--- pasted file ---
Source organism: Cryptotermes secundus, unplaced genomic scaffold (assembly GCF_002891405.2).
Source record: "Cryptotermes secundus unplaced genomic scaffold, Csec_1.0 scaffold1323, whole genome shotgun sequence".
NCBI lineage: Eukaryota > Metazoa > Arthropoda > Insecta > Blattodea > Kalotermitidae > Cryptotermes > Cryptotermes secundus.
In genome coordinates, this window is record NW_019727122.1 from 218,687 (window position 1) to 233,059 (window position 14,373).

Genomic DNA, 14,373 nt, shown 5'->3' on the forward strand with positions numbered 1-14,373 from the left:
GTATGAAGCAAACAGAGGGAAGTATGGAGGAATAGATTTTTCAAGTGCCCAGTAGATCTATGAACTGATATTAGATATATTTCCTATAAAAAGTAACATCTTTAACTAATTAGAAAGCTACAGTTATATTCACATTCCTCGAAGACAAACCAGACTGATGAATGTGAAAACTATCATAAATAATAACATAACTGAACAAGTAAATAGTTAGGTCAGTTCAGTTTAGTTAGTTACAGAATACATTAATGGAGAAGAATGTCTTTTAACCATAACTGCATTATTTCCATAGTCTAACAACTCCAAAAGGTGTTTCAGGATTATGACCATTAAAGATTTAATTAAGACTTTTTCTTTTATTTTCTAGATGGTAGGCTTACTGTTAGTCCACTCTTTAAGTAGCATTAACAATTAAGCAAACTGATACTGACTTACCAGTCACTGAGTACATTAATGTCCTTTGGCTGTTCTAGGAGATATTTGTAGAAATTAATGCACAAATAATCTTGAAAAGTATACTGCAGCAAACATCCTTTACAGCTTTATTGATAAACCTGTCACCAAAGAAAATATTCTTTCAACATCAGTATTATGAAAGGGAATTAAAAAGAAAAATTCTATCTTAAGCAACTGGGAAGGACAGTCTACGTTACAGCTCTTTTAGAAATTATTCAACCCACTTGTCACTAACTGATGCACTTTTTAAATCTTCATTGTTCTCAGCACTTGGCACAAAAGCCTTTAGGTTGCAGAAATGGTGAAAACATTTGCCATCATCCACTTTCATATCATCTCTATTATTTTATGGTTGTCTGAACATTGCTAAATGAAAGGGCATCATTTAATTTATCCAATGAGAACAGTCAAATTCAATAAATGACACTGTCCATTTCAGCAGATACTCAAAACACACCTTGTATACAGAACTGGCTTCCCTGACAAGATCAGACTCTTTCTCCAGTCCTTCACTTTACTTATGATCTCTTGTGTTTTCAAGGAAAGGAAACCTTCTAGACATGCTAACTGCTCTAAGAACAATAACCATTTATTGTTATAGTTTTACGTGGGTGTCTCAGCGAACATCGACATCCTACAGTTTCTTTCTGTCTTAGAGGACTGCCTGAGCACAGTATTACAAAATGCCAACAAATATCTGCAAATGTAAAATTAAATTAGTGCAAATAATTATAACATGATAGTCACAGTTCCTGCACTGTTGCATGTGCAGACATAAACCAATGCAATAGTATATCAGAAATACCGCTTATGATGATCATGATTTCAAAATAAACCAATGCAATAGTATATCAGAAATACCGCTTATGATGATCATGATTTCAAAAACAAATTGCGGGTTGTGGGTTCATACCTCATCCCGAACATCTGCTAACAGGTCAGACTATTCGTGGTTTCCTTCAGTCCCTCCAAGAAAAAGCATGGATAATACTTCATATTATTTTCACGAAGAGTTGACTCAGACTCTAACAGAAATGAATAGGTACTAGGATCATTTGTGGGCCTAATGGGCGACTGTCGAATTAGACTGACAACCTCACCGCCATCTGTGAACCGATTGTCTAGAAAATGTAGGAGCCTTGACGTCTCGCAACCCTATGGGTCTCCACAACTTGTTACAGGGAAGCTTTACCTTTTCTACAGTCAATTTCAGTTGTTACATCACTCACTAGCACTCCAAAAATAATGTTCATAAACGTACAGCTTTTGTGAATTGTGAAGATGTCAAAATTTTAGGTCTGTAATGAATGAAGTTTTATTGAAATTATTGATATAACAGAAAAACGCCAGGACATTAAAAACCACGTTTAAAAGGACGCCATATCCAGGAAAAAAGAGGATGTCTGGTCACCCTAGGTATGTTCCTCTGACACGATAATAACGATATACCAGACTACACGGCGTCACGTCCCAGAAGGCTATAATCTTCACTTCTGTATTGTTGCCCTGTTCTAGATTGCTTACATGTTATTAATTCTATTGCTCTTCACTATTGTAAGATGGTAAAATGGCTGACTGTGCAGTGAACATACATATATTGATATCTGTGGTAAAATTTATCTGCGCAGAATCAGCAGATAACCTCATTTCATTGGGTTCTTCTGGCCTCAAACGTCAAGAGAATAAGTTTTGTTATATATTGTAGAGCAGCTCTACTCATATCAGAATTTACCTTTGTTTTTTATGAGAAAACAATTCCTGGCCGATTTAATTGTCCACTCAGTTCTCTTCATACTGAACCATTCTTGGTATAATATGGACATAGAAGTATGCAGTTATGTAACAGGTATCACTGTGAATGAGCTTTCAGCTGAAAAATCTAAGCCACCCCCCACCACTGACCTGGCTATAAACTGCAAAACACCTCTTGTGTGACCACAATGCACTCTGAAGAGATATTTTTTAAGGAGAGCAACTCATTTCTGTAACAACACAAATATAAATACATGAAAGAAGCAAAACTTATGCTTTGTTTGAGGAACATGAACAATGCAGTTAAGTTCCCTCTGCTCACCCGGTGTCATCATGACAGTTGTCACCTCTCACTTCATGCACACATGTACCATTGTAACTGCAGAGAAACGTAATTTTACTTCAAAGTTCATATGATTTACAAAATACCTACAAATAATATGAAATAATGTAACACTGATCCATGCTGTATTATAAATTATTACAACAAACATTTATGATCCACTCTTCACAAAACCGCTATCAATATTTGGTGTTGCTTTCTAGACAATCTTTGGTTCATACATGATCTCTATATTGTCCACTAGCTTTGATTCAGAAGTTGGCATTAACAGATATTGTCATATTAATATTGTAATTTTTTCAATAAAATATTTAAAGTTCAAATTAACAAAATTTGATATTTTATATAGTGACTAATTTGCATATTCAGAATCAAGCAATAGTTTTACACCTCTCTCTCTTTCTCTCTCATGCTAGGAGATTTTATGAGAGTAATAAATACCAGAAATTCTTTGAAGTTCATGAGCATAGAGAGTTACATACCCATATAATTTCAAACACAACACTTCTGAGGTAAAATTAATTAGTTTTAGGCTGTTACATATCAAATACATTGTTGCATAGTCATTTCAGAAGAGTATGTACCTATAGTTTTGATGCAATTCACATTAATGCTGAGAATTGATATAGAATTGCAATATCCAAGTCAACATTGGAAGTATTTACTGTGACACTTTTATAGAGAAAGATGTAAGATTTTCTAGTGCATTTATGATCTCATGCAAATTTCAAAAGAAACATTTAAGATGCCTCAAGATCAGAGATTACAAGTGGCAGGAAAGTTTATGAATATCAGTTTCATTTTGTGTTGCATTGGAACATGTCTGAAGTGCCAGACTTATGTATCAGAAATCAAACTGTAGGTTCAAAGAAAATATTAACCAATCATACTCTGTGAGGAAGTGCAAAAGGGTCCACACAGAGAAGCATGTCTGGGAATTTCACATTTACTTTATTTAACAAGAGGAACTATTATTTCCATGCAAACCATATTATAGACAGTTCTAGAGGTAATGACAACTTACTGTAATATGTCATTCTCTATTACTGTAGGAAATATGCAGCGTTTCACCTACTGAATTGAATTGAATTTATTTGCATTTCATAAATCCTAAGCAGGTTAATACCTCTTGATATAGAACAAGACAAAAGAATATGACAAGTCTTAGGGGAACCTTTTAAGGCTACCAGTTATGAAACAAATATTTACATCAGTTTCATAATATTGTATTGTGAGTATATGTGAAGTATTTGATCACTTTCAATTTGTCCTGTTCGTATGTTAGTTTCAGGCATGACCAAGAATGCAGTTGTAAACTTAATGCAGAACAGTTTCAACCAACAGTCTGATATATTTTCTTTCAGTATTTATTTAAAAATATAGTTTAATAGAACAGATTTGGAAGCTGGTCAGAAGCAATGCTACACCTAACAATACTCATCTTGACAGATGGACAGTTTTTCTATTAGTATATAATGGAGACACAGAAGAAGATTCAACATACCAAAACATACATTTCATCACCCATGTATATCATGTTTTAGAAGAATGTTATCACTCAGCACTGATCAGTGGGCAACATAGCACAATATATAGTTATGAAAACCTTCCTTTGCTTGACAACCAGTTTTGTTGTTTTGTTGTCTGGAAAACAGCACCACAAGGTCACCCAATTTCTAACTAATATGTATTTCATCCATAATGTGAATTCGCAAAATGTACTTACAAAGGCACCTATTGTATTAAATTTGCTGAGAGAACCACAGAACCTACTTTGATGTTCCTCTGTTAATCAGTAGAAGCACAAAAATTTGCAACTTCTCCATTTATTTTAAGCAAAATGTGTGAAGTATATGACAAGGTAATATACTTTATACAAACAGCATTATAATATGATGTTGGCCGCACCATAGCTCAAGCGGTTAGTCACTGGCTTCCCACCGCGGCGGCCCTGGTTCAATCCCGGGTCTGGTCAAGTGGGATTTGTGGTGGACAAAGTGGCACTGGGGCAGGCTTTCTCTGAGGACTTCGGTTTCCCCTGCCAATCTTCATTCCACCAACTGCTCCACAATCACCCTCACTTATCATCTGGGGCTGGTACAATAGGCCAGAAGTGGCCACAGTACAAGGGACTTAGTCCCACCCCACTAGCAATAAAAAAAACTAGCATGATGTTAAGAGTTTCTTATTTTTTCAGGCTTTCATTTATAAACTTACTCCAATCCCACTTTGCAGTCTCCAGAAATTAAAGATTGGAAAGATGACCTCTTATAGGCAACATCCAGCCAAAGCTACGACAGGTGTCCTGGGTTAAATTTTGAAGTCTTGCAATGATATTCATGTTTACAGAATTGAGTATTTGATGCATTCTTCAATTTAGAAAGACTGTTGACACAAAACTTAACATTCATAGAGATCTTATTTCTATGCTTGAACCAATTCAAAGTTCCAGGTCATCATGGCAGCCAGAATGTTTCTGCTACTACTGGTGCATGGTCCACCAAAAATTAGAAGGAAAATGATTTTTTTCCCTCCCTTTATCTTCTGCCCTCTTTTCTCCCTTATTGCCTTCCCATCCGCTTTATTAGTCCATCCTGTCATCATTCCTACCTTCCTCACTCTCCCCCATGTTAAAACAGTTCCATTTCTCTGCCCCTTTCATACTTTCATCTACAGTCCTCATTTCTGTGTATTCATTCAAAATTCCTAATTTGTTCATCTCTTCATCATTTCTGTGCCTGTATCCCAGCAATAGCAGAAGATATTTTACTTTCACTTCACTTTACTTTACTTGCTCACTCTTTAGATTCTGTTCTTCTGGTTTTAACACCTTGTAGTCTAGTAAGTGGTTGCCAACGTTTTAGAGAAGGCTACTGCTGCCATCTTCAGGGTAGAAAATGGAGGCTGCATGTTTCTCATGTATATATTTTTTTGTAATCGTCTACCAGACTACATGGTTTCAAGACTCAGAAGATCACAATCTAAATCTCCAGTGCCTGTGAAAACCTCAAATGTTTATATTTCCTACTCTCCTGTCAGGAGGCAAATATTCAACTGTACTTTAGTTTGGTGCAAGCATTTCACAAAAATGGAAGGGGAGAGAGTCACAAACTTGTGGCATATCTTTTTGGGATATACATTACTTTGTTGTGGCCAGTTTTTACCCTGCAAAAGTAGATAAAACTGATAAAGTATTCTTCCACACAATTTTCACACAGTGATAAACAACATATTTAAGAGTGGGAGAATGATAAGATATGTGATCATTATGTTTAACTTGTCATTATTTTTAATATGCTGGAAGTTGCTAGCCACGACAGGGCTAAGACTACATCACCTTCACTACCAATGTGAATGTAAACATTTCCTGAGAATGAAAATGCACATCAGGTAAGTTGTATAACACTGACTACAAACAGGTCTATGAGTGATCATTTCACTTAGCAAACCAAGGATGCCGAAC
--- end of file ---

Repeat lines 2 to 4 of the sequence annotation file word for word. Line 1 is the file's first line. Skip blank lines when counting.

Source record: "Cryptotermes secundus unplaced genomic scaffold, Csec_1.0 scaffold1323, whole genome shotgun sequence".
NCBI lineage: Eukaryota > Metazoa > Arthropoda > Insecta > Blattodea > Kalotermitidae > Cryptotermes > Cryptotermes secundus.
In genome coordinates, this window is record NW_019727122.1 from 218,687 (window position 1) to 233,059 (window position 14,373).